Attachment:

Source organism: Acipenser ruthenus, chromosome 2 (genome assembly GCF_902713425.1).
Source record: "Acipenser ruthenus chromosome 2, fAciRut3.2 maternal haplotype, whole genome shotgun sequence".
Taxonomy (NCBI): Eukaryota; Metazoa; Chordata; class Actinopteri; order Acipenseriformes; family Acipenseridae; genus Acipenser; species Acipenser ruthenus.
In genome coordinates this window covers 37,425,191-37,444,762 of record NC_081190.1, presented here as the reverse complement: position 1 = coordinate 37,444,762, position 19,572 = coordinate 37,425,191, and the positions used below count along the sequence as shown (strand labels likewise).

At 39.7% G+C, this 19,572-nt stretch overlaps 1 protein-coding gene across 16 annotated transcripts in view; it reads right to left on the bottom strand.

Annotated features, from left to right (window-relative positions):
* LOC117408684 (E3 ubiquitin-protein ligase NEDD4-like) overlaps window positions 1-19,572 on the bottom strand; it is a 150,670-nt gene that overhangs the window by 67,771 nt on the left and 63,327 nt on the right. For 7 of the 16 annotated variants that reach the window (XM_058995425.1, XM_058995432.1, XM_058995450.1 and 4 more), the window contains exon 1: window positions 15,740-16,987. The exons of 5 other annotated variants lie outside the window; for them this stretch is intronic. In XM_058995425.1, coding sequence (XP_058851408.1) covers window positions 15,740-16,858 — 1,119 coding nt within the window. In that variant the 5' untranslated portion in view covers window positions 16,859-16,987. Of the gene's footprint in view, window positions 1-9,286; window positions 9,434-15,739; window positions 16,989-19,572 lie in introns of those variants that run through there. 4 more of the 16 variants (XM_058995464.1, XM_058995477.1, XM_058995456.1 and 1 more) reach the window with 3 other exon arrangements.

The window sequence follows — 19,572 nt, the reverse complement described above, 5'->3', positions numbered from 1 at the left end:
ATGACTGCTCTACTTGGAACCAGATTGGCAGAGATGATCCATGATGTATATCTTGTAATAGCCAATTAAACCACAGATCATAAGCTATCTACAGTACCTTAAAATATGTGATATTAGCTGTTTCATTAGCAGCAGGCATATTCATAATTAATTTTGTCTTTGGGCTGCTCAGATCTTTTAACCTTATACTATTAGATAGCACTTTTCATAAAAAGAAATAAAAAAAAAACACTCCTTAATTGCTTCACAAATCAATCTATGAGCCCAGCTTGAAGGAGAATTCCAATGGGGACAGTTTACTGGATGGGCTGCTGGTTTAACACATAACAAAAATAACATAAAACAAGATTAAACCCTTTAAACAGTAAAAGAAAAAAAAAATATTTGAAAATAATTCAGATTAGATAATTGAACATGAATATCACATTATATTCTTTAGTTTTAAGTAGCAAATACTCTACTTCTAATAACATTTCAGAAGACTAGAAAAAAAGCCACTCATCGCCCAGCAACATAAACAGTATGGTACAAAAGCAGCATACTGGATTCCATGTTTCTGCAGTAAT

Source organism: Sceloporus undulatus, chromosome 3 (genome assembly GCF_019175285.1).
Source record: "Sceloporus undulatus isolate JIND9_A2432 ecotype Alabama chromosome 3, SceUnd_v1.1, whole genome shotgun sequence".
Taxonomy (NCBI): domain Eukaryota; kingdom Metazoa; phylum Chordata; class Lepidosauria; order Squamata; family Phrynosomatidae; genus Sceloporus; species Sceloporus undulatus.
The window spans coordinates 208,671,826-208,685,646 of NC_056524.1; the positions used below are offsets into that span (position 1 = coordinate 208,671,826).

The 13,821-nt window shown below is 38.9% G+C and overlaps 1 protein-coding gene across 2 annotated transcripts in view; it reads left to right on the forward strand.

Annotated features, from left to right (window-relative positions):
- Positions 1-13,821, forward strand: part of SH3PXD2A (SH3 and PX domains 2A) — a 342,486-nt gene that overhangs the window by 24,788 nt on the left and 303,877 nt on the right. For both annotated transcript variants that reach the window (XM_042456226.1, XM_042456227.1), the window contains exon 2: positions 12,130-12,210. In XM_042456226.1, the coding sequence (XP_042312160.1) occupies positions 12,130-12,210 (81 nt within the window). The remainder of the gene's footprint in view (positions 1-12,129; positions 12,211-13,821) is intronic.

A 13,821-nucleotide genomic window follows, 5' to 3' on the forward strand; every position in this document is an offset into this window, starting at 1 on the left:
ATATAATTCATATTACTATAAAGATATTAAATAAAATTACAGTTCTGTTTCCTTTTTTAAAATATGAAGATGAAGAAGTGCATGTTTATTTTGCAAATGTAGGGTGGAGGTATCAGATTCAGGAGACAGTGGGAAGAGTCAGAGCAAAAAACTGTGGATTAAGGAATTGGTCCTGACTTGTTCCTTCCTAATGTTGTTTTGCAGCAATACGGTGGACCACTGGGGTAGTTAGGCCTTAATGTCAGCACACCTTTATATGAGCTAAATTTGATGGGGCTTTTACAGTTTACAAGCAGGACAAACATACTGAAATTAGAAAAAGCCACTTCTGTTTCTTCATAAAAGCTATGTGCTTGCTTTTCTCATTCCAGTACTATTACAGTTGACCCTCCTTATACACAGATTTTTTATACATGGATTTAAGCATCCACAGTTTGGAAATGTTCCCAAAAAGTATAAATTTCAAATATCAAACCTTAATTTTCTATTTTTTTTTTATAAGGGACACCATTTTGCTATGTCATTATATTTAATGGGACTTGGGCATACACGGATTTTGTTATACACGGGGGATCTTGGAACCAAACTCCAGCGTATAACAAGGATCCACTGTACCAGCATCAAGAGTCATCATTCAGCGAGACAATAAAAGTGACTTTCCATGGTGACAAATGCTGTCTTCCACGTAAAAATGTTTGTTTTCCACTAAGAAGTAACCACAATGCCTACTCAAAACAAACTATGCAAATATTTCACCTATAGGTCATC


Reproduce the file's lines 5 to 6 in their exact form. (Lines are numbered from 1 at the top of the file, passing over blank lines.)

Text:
At 39.7% G+C, this 19,572-nt stretch overlaps 1 protein-coding gene across 16 annotated transcripts in view; it reads right to left on the bottom strand.

Annotated features, from left to right (window-relative positions):